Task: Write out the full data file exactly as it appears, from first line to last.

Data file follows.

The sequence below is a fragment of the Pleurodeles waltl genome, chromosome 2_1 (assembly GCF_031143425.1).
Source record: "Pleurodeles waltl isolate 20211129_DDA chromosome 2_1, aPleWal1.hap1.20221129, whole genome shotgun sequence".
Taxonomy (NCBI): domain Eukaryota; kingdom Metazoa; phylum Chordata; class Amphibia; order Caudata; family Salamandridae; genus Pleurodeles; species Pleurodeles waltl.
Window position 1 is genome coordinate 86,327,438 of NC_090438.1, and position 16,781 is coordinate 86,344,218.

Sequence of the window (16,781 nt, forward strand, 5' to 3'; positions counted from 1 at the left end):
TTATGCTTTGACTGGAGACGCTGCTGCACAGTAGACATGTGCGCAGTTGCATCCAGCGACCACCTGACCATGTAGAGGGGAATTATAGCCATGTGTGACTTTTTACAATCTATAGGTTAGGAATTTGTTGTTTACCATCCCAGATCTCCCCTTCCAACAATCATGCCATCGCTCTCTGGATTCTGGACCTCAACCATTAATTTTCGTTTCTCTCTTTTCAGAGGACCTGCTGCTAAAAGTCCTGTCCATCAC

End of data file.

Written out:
The sequence below is a fragment of the Pleurodeles waltl genome, chromosome 2_1 (assembly GCF_031143425.1).
Source record: "Pleurodeles waltl isolate 20211129_DDA chromosome 2_1, aPleWal1.hap1.20221129, whole genome shotgun sequence".
Taxonomy (NCBI): domain Eukaryota; kingdom Metazoa; phylum Chordata; class Amphibia; order Caudata; family Salamandridae; genus Pleurodeles; species Pleurodeles waltl.
Window position 1 is genome coordinate 86,327,438 of NC_090438.1, and position 16,781 is coordinate 86,344,218.

Sequence of the window (16,781 nt, forward strand, 5' to 3'; positions counted from 1 at the left end):
TTATGCTTTGACTGGAGACGCTGCTGCACAGTAGACATGTGCGCAGTTGCATCCAGCGACCACCTGACCATGTAGAGGGGAATTATAGCCATGTGTGACTTTTTACAATCTATAGGTTAGGAATTTGTTGTTTACCATCCCAGATCTCCCCTTCCAACAATCATGCCATCGCTCTCTGGATTCTGGACCTCAACCATTAATTTTCGTTTCTCTCTTTTCAGAGGACCTGCTGCTAAAAGTCCTGTCCATCAC